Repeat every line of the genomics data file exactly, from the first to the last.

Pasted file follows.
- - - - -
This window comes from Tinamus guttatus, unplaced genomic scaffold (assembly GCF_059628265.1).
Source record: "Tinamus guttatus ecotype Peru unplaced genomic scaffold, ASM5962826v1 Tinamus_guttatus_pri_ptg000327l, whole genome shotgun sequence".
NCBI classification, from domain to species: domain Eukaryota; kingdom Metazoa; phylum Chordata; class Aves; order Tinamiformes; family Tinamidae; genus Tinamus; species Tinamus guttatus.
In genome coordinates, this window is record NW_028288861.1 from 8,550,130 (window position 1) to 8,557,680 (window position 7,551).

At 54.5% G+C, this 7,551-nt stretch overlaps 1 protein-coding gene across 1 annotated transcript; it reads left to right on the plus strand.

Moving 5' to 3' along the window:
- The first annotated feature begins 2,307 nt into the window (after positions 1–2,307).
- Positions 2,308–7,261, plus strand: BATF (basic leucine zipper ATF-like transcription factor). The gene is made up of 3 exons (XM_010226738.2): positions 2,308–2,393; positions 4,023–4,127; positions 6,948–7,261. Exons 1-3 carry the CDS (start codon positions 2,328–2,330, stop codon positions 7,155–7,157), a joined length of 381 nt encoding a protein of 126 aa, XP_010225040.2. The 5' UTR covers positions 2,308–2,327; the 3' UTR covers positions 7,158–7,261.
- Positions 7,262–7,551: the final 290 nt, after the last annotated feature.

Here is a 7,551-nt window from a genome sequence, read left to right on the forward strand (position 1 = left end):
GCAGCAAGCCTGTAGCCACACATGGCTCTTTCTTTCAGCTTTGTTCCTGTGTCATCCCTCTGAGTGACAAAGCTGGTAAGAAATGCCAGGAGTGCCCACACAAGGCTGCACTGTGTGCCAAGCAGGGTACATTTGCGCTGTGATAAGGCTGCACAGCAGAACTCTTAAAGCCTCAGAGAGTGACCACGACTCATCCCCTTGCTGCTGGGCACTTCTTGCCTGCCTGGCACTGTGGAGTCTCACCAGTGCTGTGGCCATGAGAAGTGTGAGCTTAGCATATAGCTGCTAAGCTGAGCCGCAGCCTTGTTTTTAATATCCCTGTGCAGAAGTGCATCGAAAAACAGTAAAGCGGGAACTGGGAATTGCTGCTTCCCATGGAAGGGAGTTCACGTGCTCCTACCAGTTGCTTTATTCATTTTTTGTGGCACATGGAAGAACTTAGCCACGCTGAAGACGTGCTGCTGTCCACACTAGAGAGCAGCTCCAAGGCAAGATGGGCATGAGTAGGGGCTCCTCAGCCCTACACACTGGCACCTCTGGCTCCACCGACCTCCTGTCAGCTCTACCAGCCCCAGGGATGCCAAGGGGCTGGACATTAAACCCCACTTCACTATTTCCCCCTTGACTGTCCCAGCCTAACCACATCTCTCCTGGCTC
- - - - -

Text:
This window comes from Tinamus guttatus, unplaced genomic scaffold (assembly GCF_059628265.1).
Source record: "Tinamus guttatus ecotype Peru unplaced genomic scaffold, ASM5962826v1 Tinamus_guttatus_pri_ptg000327l, whole genome shotgun sequence".
NCBI classification, from domain to species: domain Eukaryota; kingdom Metazoa; phylum Chordata; class Aves; order Tinamiformes; family Tinamidae; genus Tinamus; species Tinamus guttatus.
In genome coordinates, this window is record NW_028288861.1 from 8,550,130 (window position 1) to 8,557,680 (window position 7,551).

At 54.5% G+C, this 7,551-nt stretch overlaps 1 protein-coding gene across 1 annotated transcript; it reads left to right on the plus strand.

Moving 5' to 3' along the window:
- The first annotated feature begins 2,307 nt into the window (after positions 1–2,307).
- Positions 2,308–7,261, plus strand: BATF (basic leucine zipper ATF-like transcription factor). The gene is made up of 3 exons (XM_010226738.2): positions 2,308–2,393; positions 4,023–4,127; positions 6,948–7,261. Exons 1-3 carry the CDS (start codon positions 2,328–2,330, stop codon positions 7,155–7,157), a joined length of 381 nt encoding a protein of 126 aa, XP_010225040.2. The 5' UTR covers positions 2,308–2,327; the 3' UTR covers positions 7,158–7,261.
- Positions 7,262–7,551: the final 290 nt, after the last annotated feature.

Here is a 7,551-nt window from a genome sequence, read left to right on the forward strand (position 1 = left end):
GCAGCAAGCCTGTAGCCACACATGGCTCTTTCTTTCAGCTTTGTTCCTGTGTCATCCCTCTGAGTGACAAAGCTGGTAAGAAATGCCAGGAGTGCCCACACAAGGCTGCACTGTGTGCCAAGCAGGGTACATTTGCGCTGTGATAAGGCTGCACAGCAGAACTCTTAAAGCCTCAGAGAGTGACCACGACTCATCCCCTTGCTGCTGGGCACTTCTTGCCTGCCTGGCACTGTGGAGTCTCACCAGTGCTGTGGCCATGAGAAGTGTGAGCTTAGCATATAGCTGCTAAGCTGAGCCGCAGCCTTGTTTTTAATATCCCTGTGCAGAAGTGCATCGAAAAACAGTAAAGCGGGAACTGGGAATTGCTGCTTCCCATGGAAGGGAGTTCACGTGCTCCTACCAGTTGCTTTATTCATTTTTTGTGGCACATGGAAGAACTTAGCCACGCTGAAGACGTGCTGCTGTCCACACTAGAGAGCAGCTCCAAGGCAAGATGGGCATGAGTAGGGGCTCCTCAGCCCTACACACTGGCACCTCTGGCTCCACCGACCTCCTGTCAGCTCTACCAGCCCCAGGGATGCCAAGGGGCTGGACATTAAACCCCACTTCACTATTTCCCCCTTGACTGTCCCAGCCTAACCACATCTCTCCTGGCTC